So now it’s over. I just watched the final episode of Battlestar Galactica (“Daybreak, part 2”).
I’ll avoid spoilers here, because most people in Finland have yet to see even most of season 4, let alone the series finale. I will say this: it’s a fitting ending, and it doesn’t compromise. It’s also a happy ending, but since this is BSG that also means it’s far, far from a saccharine one. It’s hopeful, if only because most of the series was so totally dark and desperate. “Bittersweet” might be the dominant emotion.
Like most of the series, it’s slightly uneven. The writers try to wrap up everything… or, well, everything that they want to wrap up. Most of it works, though there are small stumbles here and there. I’m still unsure if the final scene was worth including, I would personally have ended things a bit earlier. Still, it does underline one of the major themes, so… dunno. I’m pretty sure this will be a pretty controversial series end; I liked it quite a bit (though it was far from perfect), but I’m quite sure some people will hate it – for various reasons. The religious themes actually didn’t bother me much, even though I’m quite strictly an atheist myself; they were there from the very beginning of this show, and I think they were handled pretty well here. We’re never given 100% solid explanations for various things, we only have various character viewpoints. And that works. The difference between a “god” and a “highly advanced being” is, after all, tenuous if you take it to the extreme.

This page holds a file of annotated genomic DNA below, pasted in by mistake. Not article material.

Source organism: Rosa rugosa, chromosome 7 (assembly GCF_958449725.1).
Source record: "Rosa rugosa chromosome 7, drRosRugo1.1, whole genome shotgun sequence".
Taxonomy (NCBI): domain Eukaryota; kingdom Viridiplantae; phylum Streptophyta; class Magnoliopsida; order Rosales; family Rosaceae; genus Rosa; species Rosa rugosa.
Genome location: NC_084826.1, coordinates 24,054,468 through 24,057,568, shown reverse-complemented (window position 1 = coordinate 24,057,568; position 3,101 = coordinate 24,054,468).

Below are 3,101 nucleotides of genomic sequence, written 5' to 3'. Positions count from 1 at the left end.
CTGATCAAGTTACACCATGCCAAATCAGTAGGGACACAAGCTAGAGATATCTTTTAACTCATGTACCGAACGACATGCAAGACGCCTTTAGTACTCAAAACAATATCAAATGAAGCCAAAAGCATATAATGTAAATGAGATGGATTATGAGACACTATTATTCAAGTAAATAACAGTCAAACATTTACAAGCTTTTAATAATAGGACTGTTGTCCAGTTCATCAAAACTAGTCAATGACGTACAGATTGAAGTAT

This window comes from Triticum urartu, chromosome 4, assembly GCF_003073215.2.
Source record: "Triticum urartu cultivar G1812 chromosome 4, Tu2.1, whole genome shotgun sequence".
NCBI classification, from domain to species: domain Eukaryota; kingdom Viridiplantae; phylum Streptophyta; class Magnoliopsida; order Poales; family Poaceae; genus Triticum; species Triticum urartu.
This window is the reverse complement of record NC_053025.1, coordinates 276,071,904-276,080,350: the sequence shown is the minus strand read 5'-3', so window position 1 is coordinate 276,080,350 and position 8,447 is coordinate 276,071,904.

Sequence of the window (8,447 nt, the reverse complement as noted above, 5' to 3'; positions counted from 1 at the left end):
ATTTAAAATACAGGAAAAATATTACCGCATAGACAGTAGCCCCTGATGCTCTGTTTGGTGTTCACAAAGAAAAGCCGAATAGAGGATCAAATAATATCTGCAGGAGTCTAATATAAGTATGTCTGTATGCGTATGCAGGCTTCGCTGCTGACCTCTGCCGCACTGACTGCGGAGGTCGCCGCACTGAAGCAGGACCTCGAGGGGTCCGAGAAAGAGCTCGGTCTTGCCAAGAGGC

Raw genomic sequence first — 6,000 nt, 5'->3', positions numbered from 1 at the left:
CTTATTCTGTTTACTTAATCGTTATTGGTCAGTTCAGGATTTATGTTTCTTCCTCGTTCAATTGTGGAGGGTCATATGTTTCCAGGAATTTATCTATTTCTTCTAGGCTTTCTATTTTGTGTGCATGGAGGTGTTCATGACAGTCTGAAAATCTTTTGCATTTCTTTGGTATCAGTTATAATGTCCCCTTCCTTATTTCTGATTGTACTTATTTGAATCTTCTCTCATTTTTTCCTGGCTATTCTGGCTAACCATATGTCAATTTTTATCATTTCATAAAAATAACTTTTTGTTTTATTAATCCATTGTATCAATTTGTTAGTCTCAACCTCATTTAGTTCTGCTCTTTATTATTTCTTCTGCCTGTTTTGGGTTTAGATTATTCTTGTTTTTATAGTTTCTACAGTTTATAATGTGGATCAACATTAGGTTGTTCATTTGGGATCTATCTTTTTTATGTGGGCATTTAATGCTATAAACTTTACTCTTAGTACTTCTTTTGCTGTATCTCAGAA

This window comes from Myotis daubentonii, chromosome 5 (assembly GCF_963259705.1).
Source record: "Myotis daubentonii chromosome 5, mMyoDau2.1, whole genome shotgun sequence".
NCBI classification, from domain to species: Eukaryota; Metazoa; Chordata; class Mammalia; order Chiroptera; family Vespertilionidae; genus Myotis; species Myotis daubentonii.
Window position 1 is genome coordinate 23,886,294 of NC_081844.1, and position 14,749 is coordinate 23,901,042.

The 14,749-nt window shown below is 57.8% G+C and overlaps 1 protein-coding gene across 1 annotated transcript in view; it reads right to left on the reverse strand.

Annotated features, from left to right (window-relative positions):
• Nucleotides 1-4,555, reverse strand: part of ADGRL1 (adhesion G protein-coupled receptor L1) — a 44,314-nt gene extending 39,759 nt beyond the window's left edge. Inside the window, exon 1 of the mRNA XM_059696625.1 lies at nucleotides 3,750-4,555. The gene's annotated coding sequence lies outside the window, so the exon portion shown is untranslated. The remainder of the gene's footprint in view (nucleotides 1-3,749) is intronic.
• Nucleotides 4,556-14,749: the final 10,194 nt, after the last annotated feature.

I liked the resolution of Starbuck’s storyline, though I’m certain some people will hate it. That final scene with her was well done… no flashy effects or other distractions.
In hindsight, it’s obvious that the writers made a lot of stuff up as they went along, as they freely admit in interviews. It’s actually surprising how well the whole thing holds together, despite that. Sure, there are nitpicks to be made, and not everything makes sense. But it feels like a coherent (if messy) story, and that’s what matters in the end.
If there is any justice in the world, this one will be remembered as one of the great scifi TV epics, like Babylon 5. Both shows had their share of stumbles along the way, and both transcended those stumbles by just being so damn good as a whole. I’m still amazed that Ron Moore managed to take something as cheesy and vapid as the original BSG, and turn it into a smart, ultra-dark and desperate story of humanity’s survival and eventual redemption (of sorts). That’s one hell of a hat trick to pull off.